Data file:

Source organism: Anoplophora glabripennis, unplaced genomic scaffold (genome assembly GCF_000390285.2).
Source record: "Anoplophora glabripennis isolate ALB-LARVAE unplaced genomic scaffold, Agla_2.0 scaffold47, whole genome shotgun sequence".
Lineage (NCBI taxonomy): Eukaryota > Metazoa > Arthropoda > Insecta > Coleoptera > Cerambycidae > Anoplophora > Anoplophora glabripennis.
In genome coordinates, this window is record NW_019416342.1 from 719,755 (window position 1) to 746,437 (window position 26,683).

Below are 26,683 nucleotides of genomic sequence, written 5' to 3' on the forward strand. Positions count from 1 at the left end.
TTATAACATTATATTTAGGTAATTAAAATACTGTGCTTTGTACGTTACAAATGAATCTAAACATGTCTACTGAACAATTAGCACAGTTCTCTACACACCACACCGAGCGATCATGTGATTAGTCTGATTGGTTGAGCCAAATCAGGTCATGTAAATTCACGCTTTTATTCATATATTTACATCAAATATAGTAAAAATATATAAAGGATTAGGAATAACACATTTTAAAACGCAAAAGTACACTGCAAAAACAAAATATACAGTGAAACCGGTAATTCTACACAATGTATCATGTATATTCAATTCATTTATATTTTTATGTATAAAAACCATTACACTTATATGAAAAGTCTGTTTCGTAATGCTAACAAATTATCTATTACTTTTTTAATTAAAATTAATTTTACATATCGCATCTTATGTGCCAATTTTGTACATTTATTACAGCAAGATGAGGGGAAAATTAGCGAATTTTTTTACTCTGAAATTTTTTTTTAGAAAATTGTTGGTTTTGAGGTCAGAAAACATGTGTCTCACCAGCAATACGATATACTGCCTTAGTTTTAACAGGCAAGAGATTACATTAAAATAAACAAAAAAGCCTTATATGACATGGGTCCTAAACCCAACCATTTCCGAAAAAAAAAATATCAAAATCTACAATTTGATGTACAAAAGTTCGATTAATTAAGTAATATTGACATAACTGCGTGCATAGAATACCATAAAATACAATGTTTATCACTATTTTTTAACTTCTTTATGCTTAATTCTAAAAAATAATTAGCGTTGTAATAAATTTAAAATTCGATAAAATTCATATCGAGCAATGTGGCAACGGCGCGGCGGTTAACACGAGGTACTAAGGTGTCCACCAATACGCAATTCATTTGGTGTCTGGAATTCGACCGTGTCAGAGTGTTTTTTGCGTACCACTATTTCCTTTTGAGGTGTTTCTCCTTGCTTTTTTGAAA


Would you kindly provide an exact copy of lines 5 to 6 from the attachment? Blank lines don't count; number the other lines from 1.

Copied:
Below are 26,683 nucleotides of genomic sequence, written 5' to 3' on the forward strand. Positions count from 1 at the left end.
TTATAACATTATATTTAGGTAATTAAAATACTGTGCTTTGTACGTTACAAATGAATCTAAACATGTCTACTGAACAATTAGCACAGTTCTCTACACACCACACCGAGCGATCATGTGATTAGTCTGATTGGTTGAGCCAAATCAGGTCATGTAAATTCACGCTTTTATTCATATATTTACATCAAATATAGTAAAAATATATAAAGGATTAGGAATAACACATTTTAAAACGCAAAAGTACACTGCAAAAACAAAATATACAGTGAAACCGGTAATTCTACACAATGTATCATGTATATTCAATTCATTTATATTTTTATGTATAAAAACCATTACACTTATATGAAAAGTCTGTTTCGTAATGCTAACAAATTATCTATTACTTTTTTAATTAAAATTAATTTTACATATCGCATCTTATGTGCCAATTTTGTACATTTATTACAGCAAGATGAGGGGAAAATTAGCGAATTTTTTTACTCTGAAATTTTTTTTTAGAAAATTGTTGGTTTTGAGGTCAGAAAACATGTGTCTCACCAGCAATACGATATACTGCCTTAGTTTTAACAGGCAAGAGATTACATTAAAATAAACAAAAAAGCCTTATATGACATGGGTCCTAAACCCAACCATTTCCGAAAAAAAAAATATCAAAATCTACAATTTGATGTACAAAAGTTCGATTAATTAAGTAATATTGACATAACTGCGTGCATAGAATACCATAAAATACAATGTTTATCACTATTTTTTAACTTCTTTATGCTTAATTCTAAAAAATAATTAGCGTTGTAATAAATTTAAAATTCGATAAAATTCATATCGAGCAATGTGGCAACGGCGCGGCGGTTAACACGAGGTACTAAGGTGTCCACCAATACGCAATTCATTTGGTGTCTGGAATTCGACCGTGTCAGAGTGTTTTTTGCGTACCACTATTTCCTTTTGAGGTGTTTCTCCTTGCTTTTTTGAAA